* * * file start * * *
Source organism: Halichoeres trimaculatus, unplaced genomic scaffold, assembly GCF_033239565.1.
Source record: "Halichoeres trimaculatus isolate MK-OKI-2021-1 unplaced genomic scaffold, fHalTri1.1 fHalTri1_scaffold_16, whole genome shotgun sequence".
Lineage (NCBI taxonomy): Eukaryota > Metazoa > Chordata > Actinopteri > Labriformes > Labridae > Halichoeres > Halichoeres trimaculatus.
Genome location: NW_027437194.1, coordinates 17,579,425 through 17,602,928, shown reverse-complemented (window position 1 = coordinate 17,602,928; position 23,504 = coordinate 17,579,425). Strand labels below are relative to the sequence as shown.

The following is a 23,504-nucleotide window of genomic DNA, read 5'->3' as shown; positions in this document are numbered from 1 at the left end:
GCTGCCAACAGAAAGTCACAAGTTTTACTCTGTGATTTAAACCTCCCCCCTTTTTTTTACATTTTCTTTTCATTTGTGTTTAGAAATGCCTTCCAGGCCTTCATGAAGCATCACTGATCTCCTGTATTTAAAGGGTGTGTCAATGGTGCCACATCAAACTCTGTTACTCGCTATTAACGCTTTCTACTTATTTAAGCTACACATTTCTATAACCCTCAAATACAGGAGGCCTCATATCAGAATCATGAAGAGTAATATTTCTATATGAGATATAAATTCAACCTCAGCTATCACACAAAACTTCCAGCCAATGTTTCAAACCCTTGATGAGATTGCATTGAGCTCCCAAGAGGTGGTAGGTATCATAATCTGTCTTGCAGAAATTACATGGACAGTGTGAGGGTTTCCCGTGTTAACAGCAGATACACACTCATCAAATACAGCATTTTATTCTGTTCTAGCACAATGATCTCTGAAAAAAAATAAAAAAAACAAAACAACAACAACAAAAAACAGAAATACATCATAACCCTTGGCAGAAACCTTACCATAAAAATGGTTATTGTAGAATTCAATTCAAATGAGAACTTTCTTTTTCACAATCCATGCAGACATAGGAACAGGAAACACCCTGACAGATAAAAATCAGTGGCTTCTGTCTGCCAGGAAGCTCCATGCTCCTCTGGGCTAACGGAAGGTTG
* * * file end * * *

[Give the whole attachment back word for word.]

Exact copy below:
Source organism: Halichoeres trimaculatus, unplaced genomic scaffold, assembly GCF_033239565.1.
Source record: "Halichoeres trimaculatus isolate MK-OKI-2021-1 unplaced genomic scaffold, fHalTri1.1 fHalTri1_scaffold_16, whole genome shotgun sequence".
Lineage (NCBI taxonomy): Eukaryota > Metazoa > Chordata > Actinopteri > Labriformes > Labridae > Halichoeres > Halichoeres trimaculatus.
Genome location: NW_027437194.1, coordinates 17,579,425 through 17,602,928, shown reverse-complemented (window position 1 = coordinate 17,602,928; position 23,504 = coordinate 17,579,425). Strand labels below are relative to the sequence as shown.

The following is a 23,504-nucleotide window of genomic DNA, read 5'->3' as shown; positions in this document are numbered from 1 at the left end:
GCTGCCAACAGAAAGTCACAAGTTTTACTCTGTGATTTAAACCTCCCCCCTTTTTTTTACATTTTCTTTTCATTTGTGTTTAGAAATGCCTTCCAGGCCTTCATGAAGCATCACTGATCTCCTGTATTTAAAGGGTGTGTCAATGGTGCCACATCAAACTCTGTTACTCGCTATTAACGCTTTCTACTTATTTAAGCTACACATTTCTATAACCCTCAAATACAGGAGGCCTCATATCAGAATCATGAAGAGTAATATTTCTATATGAGATATAAATTCAACCTCAGCTATCACACAAAACTTCCAGCCAATGTTTCAAACCCTTGATGAGATTGCATTGAGCTCCCAAGAGGTGGTAGGTATCATAATCTGTCTTGCAGAAATTACATGGACAGTGTGAGGGTTTCCCGTGTTAACAGCAGATACACACTCATCAAATACAGCATTTTATTCTGTTCTAGCACAATGATCTCTGAAAAAAAATAAAAAAAACAAAACAACAACAACAAAAAACAGAAATACATCATAACCCTTGGCAGAAACCTTACCATAAAAATGGTTATTGTAGAATTCAATTCAAATGAGAACTTTCTTTTTCACAATCCATGCAGACATAGGAACAGGAAACACCCTGACAGATAAAAATCAGTGGCTTCTGTCTGCCAGGAAGCTCCATGCTCCTCTGGGCTAACGGAAGGTTG